One question is fundamental to any business: How much money is coming in versus how much is going out? A cash flow statement answers that and provides a clear picture of whether a company has the cash it needs to pay its debts and fund operating expenses over a set timeframe. It’s one of the most important sources of insight into a company’s financial health.
What Is a Cash Flow Statement (CFS)?
A cash flow statement, also known as a statement of cash flows, is a financial statement that documents the cash and cash equivalents a company generates and spends over a specific period. Cash flow statements reveal a business’s liquidity, help evaluate changes in assets, liabilities and equity, and make it easier when analyzing operating performance.
- Cash flow statements show the cash impact of the decisions a company makes on operating, investing and financing activities.
- A cash flow statement consists of three sections: cash from operating activities, cash from investing activities and cash from financing activities.
- There are two methods for cash flow statement preparation: direct and indirect.
- The direct method determines changes in cash receipts and payments. The indirect method takes the net income generated in a period and adds or subtracts changes in the asset and liability accounts to determine the implied cash flow.
- A key component for any company are the changes in accounts receivable.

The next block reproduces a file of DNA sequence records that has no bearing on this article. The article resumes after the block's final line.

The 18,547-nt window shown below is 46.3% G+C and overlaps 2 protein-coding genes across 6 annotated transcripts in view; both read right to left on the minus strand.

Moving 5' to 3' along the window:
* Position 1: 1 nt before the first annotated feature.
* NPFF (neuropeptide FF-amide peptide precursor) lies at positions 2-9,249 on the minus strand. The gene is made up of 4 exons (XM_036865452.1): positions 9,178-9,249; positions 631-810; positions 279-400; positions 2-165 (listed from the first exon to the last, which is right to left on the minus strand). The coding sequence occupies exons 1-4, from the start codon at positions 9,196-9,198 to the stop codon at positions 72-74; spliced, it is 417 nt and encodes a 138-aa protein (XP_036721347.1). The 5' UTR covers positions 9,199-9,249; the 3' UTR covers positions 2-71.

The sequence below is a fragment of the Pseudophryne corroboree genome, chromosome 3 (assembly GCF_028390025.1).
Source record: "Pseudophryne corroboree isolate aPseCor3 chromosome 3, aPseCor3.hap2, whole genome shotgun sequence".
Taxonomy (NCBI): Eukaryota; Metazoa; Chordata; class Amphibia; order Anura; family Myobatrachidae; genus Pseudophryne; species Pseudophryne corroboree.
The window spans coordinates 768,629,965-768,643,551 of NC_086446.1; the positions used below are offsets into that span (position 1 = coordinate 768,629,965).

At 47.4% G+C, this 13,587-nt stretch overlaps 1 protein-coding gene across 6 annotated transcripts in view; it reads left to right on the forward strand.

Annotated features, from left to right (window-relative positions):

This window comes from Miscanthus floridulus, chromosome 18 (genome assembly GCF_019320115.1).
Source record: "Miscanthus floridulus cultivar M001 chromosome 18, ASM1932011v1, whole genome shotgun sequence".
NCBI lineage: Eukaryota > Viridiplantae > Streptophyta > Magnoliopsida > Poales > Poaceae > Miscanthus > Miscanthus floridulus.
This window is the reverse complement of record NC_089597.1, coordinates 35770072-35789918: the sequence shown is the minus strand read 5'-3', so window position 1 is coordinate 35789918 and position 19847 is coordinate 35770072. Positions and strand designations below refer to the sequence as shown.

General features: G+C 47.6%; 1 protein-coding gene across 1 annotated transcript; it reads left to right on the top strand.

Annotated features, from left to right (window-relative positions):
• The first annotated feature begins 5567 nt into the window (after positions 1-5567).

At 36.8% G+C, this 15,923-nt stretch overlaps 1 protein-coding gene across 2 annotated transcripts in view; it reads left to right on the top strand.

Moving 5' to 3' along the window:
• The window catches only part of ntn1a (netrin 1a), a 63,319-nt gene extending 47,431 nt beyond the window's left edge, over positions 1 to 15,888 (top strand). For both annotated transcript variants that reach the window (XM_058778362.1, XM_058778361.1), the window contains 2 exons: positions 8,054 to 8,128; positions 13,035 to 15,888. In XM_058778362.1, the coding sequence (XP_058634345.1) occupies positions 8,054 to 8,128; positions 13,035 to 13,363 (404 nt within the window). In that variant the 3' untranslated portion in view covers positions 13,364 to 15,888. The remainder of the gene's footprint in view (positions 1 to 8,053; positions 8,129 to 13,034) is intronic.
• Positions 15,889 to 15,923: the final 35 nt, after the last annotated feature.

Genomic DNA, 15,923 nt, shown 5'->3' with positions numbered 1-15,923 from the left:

- Investing activities should include asset purchases and sales, interest paid on loans, and payments related to mergers and acquisitions.
- Negative cash flow is not always a cause for alarm; some businesses choose to spend more to meet business goals and may rely on financing to get them to positive cash flow generation.
Why Do Businesses Need Cash Flow Statements?
The cash flow statement serves as a bridge between the income statement and the balance sheet. There are four key reasons why a cash flow statement is important:
- It reveals a business’ liquidity so that companies know just how much cash is on hand, and thus their projected runway to when cash is projected to run out.
- It details the specific changes in assets, liabilities and equity.
- It eliminates the effects of different bookkeeping techniques (for example cash basis versus accrual basis accounting), making it easier for investors to compare multiple firms’ financial performance.
- It helps analyze and forecast the amount, timing and probability of future cash needs.
How Cash Flow Statements Work
All publicly traded companies must file financial reports and statements with the Securities and Exchange Commission (SEC). The cash flow statement is one of three critical documents, along with the balance sheet and income statement, included in SEC filings. It provides information about cash receipts, cash payments and the net change in cash resulting from a company’s operating, investing and financing activities.
Investors look to the cash flow statement for insights into a company’s financial footing. Meanwhile, creditors can use the cash flow statement to gauge liquidity and determine whether a company can fund its operating expenses and pay off its debts.
What Is Included in a Cash Flow Statement?
A cash flow statement consists of three key components:
- Cash flow from operating activities involves any cash flows from current assets and current liabilities. This section includes transactions from all operational business activities, including buying and selling inventory and supplies as well as paying employee salaries.